Google Tries Again at Supreme Court in Copyright Fight With Oracle

Following a Federal Circuit ruling last March in which Google lost the latest in a nine-year battle with Oracle over Google’s unauthorized use of nine lines of code and 37 packages of Oracle’s Java API packages in its Android operating system, Google has once again petitioned the Supreme Court to step in.

No End in Sight for Rule 36 Racket at Federal Circuit

According to Federal Circuit Rules, a Rule 36 judgment can be entered without an opinion when it is determined by the panel that one of five conditions exist relating to the underlying decision being sufficient or exhibiting no error of law. In such cases, because a written opinion would not have precedential value, a judgment of affirmance without opinion is allowed.

The Federal Circuit use of Rule 36 has been well documented and extremely problematic. As of January 28, the Federal Circuit has issued 44 decisions in 2019. Of those 44 decisions, 24 have been Rule 36 judgments, which are simply one-word judgments that substantively say: “Affirmed.” Twenty of the decisions have been non-precedential decisions. So far in 2019, only 13 decisions of the Federal Circuit have been designated precedential. To do the math, this means 42.1% of the Court’s decisions have been Rule 36 judgments. More generally, combining Rule 36 and non-precedential opinions together, we see that 77.2% of the Court’s decisions are non-precedential, and only 22.8% are precedential.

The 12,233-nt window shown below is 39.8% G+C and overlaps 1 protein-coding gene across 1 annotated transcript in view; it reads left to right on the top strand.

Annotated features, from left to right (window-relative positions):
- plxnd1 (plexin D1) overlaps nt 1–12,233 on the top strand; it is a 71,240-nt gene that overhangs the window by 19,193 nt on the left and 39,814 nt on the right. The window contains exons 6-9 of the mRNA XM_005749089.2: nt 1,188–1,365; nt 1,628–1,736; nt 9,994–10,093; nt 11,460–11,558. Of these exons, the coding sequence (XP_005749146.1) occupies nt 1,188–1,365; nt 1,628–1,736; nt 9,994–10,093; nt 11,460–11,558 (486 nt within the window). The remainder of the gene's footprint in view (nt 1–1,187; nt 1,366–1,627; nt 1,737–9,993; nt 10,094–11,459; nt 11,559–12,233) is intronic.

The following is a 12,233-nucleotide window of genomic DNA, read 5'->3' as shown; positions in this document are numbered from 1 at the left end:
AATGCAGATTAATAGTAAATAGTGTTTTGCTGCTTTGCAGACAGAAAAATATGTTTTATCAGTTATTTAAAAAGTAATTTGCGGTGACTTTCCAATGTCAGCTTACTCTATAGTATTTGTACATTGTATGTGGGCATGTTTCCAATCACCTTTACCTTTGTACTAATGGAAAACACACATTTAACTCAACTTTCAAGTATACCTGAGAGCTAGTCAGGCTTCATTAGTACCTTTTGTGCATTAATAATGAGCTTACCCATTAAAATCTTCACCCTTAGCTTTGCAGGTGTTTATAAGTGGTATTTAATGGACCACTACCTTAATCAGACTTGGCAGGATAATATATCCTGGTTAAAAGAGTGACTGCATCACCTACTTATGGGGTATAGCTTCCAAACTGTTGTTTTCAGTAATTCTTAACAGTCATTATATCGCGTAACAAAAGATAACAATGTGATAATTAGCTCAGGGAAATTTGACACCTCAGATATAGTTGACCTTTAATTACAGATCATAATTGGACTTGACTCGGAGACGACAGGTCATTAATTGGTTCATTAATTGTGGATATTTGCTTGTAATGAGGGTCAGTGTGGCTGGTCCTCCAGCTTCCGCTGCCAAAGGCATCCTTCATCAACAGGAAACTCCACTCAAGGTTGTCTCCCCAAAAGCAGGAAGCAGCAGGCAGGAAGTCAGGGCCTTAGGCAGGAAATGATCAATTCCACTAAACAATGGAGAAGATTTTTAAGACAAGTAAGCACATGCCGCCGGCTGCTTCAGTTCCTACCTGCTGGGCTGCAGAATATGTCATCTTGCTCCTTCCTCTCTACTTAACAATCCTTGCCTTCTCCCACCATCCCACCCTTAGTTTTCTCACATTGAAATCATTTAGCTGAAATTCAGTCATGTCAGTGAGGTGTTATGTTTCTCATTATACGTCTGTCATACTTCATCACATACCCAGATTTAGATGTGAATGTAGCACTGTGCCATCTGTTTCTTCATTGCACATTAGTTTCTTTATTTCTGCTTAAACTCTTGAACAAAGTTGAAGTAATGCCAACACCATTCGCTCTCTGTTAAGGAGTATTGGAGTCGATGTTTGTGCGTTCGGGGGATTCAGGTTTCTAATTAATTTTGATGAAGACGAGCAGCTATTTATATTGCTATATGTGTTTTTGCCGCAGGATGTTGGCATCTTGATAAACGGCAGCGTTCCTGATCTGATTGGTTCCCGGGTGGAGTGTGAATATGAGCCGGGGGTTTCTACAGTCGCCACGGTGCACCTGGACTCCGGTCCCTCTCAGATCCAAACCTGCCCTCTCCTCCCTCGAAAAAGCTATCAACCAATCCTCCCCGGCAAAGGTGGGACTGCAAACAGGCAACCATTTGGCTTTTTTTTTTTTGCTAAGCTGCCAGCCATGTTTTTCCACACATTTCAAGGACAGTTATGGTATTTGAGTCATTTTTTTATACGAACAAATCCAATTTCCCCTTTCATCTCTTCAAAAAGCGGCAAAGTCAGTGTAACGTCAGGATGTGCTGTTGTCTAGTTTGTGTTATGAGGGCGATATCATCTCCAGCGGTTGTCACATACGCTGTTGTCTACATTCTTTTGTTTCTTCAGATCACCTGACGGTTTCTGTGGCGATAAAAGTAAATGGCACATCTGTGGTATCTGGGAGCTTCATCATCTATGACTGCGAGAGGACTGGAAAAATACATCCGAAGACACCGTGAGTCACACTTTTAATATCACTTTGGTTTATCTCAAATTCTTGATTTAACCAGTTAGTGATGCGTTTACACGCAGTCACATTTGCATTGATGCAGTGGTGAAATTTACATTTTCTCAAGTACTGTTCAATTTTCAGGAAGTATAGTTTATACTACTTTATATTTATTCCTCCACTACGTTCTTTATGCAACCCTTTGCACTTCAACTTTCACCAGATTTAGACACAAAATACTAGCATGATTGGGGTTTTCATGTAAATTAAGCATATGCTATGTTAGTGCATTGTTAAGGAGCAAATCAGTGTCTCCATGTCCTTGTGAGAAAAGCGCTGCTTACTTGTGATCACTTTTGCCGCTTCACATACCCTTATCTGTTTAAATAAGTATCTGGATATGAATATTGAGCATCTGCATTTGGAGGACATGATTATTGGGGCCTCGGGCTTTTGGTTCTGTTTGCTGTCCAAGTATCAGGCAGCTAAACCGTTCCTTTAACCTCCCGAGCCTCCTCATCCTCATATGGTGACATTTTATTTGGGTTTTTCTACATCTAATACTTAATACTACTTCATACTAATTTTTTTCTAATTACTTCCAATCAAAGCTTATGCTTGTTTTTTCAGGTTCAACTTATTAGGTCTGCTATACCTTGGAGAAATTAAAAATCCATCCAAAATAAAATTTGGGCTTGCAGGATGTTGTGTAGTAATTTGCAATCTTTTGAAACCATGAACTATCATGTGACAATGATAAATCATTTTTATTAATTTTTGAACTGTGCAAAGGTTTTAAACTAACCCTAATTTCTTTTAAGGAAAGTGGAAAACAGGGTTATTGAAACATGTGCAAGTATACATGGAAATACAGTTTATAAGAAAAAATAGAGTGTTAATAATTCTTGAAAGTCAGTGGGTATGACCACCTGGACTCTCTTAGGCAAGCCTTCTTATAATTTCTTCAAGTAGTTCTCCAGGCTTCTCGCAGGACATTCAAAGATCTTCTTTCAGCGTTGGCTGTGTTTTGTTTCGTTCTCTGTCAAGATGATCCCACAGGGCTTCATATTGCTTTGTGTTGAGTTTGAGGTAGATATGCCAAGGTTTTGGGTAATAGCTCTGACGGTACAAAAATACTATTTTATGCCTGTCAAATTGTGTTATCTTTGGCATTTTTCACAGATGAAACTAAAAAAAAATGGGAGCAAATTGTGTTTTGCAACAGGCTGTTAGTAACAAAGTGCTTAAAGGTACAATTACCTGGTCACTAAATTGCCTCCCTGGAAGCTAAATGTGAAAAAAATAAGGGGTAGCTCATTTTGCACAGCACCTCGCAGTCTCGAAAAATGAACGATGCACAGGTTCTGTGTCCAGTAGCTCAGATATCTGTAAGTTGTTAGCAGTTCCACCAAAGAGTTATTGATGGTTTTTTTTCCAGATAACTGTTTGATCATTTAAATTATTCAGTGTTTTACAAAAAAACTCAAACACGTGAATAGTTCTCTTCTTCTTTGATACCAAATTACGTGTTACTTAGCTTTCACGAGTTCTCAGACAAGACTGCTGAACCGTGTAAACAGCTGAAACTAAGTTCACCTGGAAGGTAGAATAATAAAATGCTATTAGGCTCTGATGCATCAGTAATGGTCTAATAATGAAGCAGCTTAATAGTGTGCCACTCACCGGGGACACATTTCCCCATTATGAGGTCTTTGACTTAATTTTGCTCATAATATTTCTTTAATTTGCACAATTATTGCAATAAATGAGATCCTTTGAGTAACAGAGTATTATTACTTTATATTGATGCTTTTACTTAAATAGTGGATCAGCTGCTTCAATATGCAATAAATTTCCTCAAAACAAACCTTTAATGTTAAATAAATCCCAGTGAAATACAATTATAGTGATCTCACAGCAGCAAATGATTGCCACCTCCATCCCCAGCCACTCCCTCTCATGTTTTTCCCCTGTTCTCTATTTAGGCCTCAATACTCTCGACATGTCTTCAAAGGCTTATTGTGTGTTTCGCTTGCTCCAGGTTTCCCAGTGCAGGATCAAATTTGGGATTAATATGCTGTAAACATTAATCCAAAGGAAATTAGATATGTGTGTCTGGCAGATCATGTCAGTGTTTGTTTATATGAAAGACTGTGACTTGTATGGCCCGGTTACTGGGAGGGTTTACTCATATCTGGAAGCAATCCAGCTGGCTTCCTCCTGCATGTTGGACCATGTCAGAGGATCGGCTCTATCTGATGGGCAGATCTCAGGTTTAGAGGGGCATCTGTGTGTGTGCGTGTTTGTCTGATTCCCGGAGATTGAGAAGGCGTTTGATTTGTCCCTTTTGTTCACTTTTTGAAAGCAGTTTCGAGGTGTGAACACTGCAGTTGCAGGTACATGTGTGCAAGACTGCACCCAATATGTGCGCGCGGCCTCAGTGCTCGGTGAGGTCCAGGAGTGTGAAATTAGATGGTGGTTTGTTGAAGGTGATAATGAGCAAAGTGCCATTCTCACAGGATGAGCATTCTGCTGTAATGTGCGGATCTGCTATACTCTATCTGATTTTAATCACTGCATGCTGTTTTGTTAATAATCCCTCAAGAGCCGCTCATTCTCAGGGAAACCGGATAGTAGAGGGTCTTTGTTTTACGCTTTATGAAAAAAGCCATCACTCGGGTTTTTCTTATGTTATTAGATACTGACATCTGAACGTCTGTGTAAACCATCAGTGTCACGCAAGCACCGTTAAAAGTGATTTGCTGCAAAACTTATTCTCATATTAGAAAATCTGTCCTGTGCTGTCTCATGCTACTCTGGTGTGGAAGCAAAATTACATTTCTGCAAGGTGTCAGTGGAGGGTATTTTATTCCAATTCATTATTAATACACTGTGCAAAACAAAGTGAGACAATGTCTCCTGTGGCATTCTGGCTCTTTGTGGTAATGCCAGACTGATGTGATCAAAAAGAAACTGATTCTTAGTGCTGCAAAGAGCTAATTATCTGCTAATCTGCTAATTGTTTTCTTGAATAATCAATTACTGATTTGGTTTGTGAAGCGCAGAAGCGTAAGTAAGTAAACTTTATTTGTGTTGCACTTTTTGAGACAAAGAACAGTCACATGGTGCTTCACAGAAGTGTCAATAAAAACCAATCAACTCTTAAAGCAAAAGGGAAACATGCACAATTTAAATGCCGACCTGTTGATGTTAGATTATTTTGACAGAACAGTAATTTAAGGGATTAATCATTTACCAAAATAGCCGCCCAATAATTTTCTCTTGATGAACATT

Other Barks & Bites: IP News to Watch, January 25, 2019

Today marks the return of our Other Barks & Bites feature, which will profile a collection of news headlines from around the IP world and across practice areas every Friday. This week, the patent spat between Apple and Qualcomm heats up at the PTAB; China’s intellectual property court at Beijing shows signs of heightened requirements in trademark appeals for foreign entities; and the European Union delays debate on copyright reforms that would affect major tech firms that aggregate news and videos online.

The Supreme Court Should Grant Cert in Zup to Correct Obviousness Doctrine